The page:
Sir Chris Hoy MBE, multiple world and Olympic champion track cyclist, was born and raised in Edinburgh and has been competing in various sports since the age of seven. He raced BMX until he was 14 years old, becoming Scottish Champion and ranking second in Britain and ninth in the world.
Chris also rowed and played rugby for his school, George Watson’s College, throughout his teenage years. He rowed for Scotland as a junior, winning a British Championship silver medal in the Coxless Pairs.
As a senior, Chris turned his attention to track sprint cycling and in 1992 he joined his first cycling club in Dunedin. Two years later he joined The City of Edinburgh Racing Club, the most successful track club in Britain, and since 1996, the 34-year-old has been an integral member of the Great Britain National squad. He won his first world medal in 1999 – a silver in the Team Sprint – and has won 10 world and two Commonwealth titles to date.
Chris won his first Olympic gold medal in Athens 2004 in the Kilo – an event that was dropped from the programme for Beijing 2008. Chris took this in his stride and switched his focus to three other track sprint events – the Keirin, Sprint and Team Sprint. He went on to win a gold medal in all three at the Beijing Olympics, cementing his name in the history books.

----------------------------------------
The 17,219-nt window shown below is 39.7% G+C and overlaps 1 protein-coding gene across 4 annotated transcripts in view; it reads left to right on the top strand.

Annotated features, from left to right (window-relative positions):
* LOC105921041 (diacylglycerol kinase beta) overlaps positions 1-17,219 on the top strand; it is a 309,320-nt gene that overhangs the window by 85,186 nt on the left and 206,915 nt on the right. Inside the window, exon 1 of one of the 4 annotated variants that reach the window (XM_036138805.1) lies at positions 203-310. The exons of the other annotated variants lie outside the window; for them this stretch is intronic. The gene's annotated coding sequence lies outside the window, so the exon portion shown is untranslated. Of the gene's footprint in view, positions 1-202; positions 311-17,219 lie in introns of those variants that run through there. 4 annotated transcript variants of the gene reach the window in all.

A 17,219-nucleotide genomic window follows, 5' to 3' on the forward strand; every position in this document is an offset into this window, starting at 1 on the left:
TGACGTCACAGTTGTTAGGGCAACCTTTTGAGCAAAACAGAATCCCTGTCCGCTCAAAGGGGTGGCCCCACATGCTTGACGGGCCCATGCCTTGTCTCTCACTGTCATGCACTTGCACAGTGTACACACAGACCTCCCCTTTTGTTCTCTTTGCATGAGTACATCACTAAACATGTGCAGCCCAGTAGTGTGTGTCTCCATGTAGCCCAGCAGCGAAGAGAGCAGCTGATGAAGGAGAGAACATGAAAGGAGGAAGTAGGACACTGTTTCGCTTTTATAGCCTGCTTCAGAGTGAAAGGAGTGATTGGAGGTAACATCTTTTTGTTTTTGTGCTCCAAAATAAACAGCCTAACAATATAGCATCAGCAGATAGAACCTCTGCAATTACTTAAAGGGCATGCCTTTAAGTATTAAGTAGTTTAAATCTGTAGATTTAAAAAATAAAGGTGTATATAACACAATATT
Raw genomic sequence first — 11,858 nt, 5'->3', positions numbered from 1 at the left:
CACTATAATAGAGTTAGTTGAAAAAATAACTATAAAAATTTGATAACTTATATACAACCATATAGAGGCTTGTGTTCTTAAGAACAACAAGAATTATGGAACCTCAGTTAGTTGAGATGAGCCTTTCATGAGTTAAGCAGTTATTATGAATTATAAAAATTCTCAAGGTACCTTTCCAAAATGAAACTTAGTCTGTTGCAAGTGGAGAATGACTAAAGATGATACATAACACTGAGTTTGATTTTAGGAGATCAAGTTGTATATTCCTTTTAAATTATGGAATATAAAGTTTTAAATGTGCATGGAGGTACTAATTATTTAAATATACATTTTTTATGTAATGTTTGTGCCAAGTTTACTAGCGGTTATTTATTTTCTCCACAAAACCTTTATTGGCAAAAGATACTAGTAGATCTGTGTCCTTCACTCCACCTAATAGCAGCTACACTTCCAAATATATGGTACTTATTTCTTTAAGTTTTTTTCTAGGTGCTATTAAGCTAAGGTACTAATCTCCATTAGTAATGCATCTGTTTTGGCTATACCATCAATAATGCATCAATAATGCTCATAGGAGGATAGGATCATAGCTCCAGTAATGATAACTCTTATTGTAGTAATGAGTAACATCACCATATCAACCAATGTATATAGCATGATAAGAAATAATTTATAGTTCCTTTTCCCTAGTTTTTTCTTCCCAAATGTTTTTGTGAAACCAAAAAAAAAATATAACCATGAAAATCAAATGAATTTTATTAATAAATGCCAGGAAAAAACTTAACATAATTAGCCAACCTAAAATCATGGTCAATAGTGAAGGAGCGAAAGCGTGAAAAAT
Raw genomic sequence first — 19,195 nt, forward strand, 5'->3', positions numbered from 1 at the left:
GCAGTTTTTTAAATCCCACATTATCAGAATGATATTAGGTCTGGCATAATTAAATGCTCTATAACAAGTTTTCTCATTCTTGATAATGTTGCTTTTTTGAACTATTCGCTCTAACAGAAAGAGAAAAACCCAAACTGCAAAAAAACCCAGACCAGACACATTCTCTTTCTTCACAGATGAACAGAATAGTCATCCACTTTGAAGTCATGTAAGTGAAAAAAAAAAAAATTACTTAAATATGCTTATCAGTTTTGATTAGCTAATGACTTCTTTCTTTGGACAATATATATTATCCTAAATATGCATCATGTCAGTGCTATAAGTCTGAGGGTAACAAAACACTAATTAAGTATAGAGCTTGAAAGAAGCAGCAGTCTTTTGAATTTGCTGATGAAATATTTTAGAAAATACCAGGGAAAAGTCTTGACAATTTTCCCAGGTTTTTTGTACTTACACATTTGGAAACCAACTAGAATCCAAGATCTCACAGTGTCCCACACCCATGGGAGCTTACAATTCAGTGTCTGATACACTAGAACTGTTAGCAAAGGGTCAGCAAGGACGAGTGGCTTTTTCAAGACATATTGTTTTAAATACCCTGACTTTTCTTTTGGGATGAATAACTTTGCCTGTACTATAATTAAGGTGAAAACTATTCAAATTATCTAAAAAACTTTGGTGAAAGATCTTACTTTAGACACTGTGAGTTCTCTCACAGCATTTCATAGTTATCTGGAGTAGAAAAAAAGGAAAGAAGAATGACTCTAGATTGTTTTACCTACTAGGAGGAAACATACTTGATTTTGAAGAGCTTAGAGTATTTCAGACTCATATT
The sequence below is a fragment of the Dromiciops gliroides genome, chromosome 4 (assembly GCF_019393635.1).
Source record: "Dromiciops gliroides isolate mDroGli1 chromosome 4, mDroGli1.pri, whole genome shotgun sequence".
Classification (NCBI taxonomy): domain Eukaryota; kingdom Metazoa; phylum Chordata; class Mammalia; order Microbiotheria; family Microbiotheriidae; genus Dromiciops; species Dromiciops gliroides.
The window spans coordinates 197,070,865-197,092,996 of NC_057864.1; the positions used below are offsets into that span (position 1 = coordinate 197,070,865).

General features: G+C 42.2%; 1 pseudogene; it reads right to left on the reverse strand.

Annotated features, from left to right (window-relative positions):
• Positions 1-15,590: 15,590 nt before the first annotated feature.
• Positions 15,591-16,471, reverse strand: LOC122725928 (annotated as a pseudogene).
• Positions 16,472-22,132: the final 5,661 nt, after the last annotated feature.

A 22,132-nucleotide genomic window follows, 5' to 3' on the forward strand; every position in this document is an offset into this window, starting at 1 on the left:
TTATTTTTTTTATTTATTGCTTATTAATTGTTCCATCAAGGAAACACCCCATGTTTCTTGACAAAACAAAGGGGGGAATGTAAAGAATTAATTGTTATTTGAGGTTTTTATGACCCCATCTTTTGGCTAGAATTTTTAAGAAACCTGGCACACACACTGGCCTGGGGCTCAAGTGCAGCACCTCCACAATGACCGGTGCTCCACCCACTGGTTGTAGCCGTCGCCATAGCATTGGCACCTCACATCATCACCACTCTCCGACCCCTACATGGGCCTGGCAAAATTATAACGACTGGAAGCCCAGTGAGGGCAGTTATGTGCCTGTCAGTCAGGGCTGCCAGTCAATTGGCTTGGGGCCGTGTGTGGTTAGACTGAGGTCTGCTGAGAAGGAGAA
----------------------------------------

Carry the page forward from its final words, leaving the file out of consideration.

As well as his sporting achievements, Chris has a BSc Honours in Applied Sports Science from the University of Edinburgh. In 2005 he was awarded two Honorary Doctorates – one from the University of Edinburgh and another from Heriot-Watt University. He was also awarded an MBE in the New Year Honours List. In 2009 he was awarded an Honorary Doctorate from the University of St Andrews.
Chris’ achievements throughout his career make him Scotland’s most successful Olympian, the first Briton since 1908 to win three gold medals in a single Olympic Games, and the most successful Olympic male cyclist of all time.
Following his historic hat-trick of gold medals at the Beijing Olympics, Chris was voted 2008 BBC Sports Personality of the Year. He was also awarded a Knighthood in the 2009 New Year Honours list, capping an extraordinary year for the track cyclist from Edinburgh.